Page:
Second Chance: a look behind the scenes of wildlife rehabilitation
Over the past couple of years, I’ve been working on a photo project at Hope for Wildlife documenting the people, animals, and heart & soul that goes into wildlife rehabilitation. For those not familiar with the work of wildlife rehabbers, their mission is to rescue, rehabilitate, and release local wildlife. Not only do they provide extraordinary care for the animals, but they also educate, and inspire the public about local wildlife.
Why does wildlife end up at rehabilitation centers? For many reasons, such as; vehicle collisions, window strikes, attacks by pets, orphaned/displaced, and at times because people don’t want these animals on their property (just to name a few). These rehabs play an important role in the community, collecting data annually, participating in public outreach, protecting threatened species, and most importantly fostering a connection to nature that a lot of people seem to have lost. A lot of dedication, funds, blood, sweat, and tears goes into the work of wildlife rehabbers. For every success story, there is heartbreak. Needless to say, it isn’t an easy job, but I am extremely grateful for the people that have dedicated their lives to giving a second chance to the wildlife we share this planet with.
Every living being counts, one species isn’t prioritized over the other. From deer mice to white-tailed deer, from least concern to endangered, every animal is given due care. Some argue that one individual life doesn’t matter in the grand scheme of things. However, that one life released back into the population is a potential mate, prey, predator, back into the ecosystem where it belongs. The majority of these animals are admitted due to human related conflicts, and quite frankly, humans have upset the balance enough as it is.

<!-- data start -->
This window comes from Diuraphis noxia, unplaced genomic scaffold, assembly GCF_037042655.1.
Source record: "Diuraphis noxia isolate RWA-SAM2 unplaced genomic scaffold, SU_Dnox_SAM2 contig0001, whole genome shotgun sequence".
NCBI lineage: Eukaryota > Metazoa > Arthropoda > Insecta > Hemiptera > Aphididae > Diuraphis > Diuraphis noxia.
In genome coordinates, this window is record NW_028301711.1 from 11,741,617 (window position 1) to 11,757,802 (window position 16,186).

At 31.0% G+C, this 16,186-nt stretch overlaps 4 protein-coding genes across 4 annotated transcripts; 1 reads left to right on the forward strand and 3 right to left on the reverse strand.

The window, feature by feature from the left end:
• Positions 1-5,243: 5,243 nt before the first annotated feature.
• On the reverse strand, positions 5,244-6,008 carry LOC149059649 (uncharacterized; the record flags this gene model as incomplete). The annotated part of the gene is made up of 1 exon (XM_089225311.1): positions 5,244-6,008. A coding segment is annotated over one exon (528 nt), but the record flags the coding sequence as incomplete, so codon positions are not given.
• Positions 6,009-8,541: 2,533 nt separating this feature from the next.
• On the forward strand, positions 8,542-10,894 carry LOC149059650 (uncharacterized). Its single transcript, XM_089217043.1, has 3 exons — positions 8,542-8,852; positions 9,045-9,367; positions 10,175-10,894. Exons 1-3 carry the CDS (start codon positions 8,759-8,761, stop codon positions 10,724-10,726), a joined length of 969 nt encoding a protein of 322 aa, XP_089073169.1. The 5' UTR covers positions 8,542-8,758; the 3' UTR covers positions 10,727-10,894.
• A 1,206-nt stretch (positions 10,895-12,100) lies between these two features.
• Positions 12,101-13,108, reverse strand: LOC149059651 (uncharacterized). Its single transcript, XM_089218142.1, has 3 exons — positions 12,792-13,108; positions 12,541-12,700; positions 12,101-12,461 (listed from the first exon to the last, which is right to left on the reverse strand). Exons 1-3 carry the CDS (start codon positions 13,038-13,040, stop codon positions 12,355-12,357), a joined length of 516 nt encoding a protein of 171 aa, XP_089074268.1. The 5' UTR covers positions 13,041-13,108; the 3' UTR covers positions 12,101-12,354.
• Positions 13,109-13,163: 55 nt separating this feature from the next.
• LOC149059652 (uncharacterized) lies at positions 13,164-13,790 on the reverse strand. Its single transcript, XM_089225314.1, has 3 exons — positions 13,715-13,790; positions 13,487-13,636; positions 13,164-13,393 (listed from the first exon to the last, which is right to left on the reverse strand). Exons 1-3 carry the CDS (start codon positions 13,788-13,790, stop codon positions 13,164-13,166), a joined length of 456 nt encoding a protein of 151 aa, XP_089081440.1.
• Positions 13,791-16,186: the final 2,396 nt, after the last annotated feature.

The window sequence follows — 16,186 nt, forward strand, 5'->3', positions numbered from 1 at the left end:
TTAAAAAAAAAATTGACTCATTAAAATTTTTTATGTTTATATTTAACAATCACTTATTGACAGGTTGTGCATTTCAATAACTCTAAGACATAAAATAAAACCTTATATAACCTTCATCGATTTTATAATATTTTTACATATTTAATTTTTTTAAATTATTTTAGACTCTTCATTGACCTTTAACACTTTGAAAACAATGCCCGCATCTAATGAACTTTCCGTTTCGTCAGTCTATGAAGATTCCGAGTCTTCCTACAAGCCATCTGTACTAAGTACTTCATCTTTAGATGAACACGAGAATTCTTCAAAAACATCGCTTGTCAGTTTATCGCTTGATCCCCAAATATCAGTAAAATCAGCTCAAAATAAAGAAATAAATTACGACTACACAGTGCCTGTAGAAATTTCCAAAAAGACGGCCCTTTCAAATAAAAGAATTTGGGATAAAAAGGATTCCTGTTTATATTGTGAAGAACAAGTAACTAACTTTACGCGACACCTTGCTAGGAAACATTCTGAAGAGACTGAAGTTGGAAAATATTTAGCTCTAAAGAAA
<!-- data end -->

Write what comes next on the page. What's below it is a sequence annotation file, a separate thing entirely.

Wildlife admissions also give rehabbers an idea where there are frequent animal-vehicle collisions, in which they can advise the public where to drive with caution, protecting both wildlife, and people. Disease monitoring is another important role that rehabbers take on. Receiving wildlife helps pinpoint areas that are struggling environmentally, i.e plastics, oil, and pollution. Therefore, their job doesn't just entail individual patients and extends to a much broader range. Wildlife rehabs don’t particularly want a plethora of incoming wildlife, and strive to educate the public on how to avoid these unfortunate situations. Sometimes it's just as simple as putting up window stickers for preventing birds from striking windows. Other times it is more creative methods like ethically evicting a raccoon family from an attic by playing loud music. There are solutions to some of the issues we cause, or run into. We have to remember that we humans are continuously expanding, exploiting natural resources, and encroaching on wild lands which has negative ramifications to vulnerable species of flora and fauna. One step in the right direction is learning how to coexist with wildlife. The other is trying to minimize our carbon footprint. Simply, we need to start recognizing that non-human lives are valuable, contributing to the overall health of the planet.
You can make a donation to Hope for Wildlife by visiting the following link or clicking the above image: https://www.hopeforwildlife.net/donations